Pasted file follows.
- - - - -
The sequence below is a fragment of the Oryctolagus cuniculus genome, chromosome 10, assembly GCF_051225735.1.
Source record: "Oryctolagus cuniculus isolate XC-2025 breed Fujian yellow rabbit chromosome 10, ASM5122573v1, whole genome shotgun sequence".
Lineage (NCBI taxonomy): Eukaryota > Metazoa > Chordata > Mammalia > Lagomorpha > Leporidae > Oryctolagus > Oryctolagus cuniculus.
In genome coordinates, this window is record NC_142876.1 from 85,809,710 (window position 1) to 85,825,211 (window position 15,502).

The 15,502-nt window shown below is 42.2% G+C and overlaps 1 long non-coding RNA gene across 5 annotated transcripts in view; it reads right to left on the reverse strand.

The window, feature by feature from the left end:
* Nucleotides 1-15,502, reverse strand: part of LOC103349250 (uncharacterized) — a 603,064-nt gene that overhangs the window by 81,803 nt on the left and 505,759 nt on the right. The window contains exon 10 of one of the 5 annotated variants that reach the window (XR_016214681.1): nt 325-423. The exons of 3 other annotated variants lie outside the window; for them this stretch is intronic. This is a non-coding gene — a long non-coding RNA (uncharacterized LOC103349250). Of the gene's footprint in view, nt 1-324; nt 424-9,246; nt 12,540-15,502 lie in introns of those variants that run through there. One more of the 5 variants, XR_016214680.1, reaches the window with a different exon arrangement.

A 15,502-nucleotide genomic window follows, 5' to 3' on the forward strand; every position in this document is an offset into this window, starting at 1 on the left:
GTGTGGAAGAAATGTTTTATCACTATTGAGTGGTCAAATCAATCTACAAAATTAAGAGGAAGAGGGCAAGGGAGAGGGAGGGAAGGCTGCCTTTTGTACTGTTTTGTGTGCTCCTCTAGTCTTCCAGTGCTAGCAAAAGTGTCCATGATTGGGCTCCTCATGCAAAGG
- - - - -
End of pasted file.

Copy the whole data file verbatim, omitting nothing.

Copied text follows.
The sequence below is a fragment of the Oryctolagus cuniculus genome, chromosome 10, assembly GCF_051225735.1.
Source record: "Oryctolagus cuniculus isolate XC-2025 breed Fujian yellow rabbit chromosome 10, ASM5122573v1, whole genome shotgun sequence".
Lineage (NCBI taxonomy): Eukaryota > Metazoa > Chordata > Mammalia > Lagomorpha > Leporidae > Oryctolagus > Oryctolagus cuniculus.
In genome coordinates, this window is record NC_142876.1 from 85,809,710 (window position 1) to 85,825,211 (window position 15,502).

The 15,502-nt window shown below is 42.2% G+C and overlaps 1 long non-coding RNA gene across 5 annotated transcripts in view; it reads right to left on the reverse strand.

The window, feature by feature from the left end:
* Nucleotides 1-15,502, reverse strand: part of LOC103349250 (uncharacterized) — a 603,064-nt gene that overhangs the window by 81,803 nt on the left and 505,759 nt on the right. The window contains exon 10 of one of the 5 annotated variants that reach the window (XR_016214681.1): nt 325-423. The exons of 3 other annotated variants lie outside the window; for them this stretch is intronic. This is a non-coding gene — a long non-coding RNA (uncharacterized LOC103349250). Of the gene's footprint in view, nt 1-324; nt 424-9,246; nt 12,540-15,502 lie in introns of those variants that run through there. One more of the 5 variants, XR_016214680.1, reaches the window with a different exon arrangement.

A 15,502-nucleotide genomic window follows, 5' to 3' on the forward strand; every position in this document is an offset into this window, starting at 1 on the left:
GTGTGGAAGAAATGTTTTATCACTATTGAGTGGTCAAATCAATCTACAAAATTAAGAGGAAGAGGGCAAGGGAGAGGGAGGGAAGGCTGCCTTTTGTACTGTTTTGTGTGCTCCTCTAGTCTTCCAGTGCTAGCAAAAGTGTCCATGATTGGGCTCCTCATGCAAAGG